The Butterfly House is  near the top exit and where the head groundsman’s house and garden used to be is now a glasshouse filled with temperate and tropical plants.  As you can imagine entering this when the outside temperature is already in the low thirties was just short of madness so we would advise a visit when the weather cools down. Brightness is helpful in order to see some of the more camouflaging species. There is a cost which can be combined with other attractions, such the Aquarium in the main building (also highly recommended), and a family ticket is the best value at £13-50.

For much of the visit we had the space to ourselves plus a few hundred butterflies – there is   always a very friendly and knowledgeable staff member on duty; today they were working in hourly shifts because of the heat but it is well worth speaking with them. While it was quiet we enjoyed the gentle sweep of the butterflies who seem unafraid of the human presence. These of course are tropical species and both larger and often more colourful than our own – there are plates of succulent fruit and they often pause to draw nourishment. Obviously – because they flit – it is quite hard to capture with a standard camera (not helped by the fact that my camera was reacting to the heat by going on periodic strike action).

Information boards explain the metamorphosis process – caterpillar to pupa to butterfly – and identify the dozen or so different varieties.  There is also an open cupboard where the ‘imported’ pupae hang.  Some of them (mainly the browner species) look a little 'moth-eaten' round the edges (nibbled) and do fall victim to both ants and an intruder mouse. Apparently they have no pain receptors so are not distressed by losing the edge of their wings but of course would die if they can no longer fly. The life-span is about three weeks (as a butterfly).  The staff keep a rough count by the number of corpses which they rescue before the public come in. Also they were able to indicate which caterpillars prefer which species of trees and we could see by the nibbled leaves what was popular – the butterflies are also quite tribal so keep to their own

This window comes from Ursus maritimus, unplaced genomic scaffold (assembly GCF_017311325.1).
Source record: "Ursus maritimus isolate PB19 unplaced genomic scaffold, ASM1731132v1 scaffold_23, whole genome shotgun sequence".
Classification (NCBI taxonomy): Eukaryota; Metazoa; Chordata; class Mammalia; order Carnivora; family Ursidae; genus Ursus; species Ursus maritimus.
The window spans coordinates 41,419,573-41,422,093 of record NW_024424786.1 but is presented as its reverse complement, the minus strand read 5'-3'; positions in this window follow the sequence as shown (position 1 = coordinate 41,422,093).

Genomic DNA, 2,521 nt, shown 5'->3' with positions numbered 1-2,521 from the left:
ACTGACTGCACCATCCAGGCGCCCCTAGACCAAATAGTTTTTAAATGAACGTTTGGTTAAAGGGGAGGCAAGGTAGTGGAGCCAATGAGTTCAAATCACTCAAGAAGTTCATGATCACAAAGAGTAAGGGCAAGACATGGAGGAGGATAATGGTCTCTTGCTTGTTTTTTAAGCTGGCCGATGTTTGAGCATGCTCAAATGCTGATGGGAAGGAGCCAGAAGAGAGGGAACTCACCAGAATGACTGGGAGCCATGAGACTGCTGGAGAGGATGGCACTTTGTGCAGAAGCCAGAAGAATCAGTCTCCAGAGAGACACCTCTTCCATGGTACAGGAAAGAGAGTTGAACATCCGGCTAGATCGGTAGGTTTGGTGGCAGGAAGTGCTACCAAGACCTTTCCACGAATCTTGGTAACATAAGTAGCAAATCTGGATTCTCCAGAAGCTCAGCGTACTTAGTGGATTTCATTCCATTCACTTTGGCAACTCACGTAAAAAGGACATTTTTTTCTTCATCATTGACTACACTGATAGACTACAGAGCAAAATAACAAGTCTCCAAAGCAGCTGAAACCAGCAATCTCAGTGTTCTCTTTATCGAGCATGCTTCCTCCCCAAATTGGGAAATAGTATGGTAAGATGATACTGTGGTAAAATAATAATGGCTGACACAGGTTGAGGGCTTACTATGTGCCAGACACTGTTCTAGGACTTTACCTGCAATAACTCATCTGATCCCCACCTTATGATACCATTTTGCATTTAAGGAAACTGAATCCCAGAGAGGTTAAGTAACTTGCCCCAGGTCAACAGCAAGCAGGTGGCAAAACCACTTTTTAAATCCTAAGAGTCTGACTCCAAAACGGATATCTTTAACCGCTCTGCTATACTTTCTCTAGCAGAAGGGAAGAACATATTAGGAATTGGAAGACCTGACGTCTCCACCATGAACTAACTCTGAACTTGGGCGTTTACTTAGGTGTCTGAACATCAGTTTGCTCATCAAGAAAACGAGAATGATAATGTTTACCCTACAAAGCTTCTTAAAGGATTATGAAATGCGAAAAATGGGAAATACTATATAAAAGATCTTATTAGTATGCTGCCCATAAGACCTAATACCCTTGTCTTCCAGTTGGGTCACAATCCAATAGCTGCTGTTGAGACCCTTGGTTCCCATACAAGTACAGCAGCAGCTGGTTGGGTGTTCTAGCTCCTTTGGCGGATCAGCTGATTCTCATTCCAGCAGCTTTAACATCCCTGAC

This was a strangely soothing yet interesting experience and one can but wonder at nature’s ingenuity and range. Among others we saw some Red Postmen, Blue Morphos, Owls (so aptly named) and Malachites – unsurprisingly the greeny ones.

We emerged through the double doors and headed downhill to the Main Museum. Since our last visit the World Gallery, which has been in the Victorian era main hall since Mr Horniman opened his ethnographic objects and stuffed animals to the public, there has been a makeover. To my best knowledge this is the third remodelling of these particular exhibits; when we first came to this area in the Seventies they were , I suspect, very much as he had left them, slightly dusty and lacking much context.  The Millennium saw the museum being extended and there was an emphasis on the African exhibits which were displayed more sympathetically and attractively.

The World Gallery only re-opened last month and to much acclaim and now brings together these African artefacts and others from round the World – the cases, which reach to the ground  so even crawling babies (and we tripped over one)  can see, are arranged both by continent and by theme accompanied by film variously of the objects in use, people speaking of their memories  of them, the personal significance of them plus films of the modern cultures which continue to use them. In short you can absorb as little or as much information as you wish. It was also reassuring to see some old familiar objects masks/puppets/ scrimshank  spruced up and given a fresh angle for the visitor to contemplate. Though not as famous as the overstuffed walrus, who at one time had his own website, there are several significant items that long time visitors to the Horniman would miss if not on display.

The Museum likes to emphasize the creativity and adaptability of  people round the world  and we particularly liked the old tins re-purposed as oil lamps,  and the advice not to worry too much….
However whether you are a regular or a first-time visitor you are sure to find something to entrance and interest you.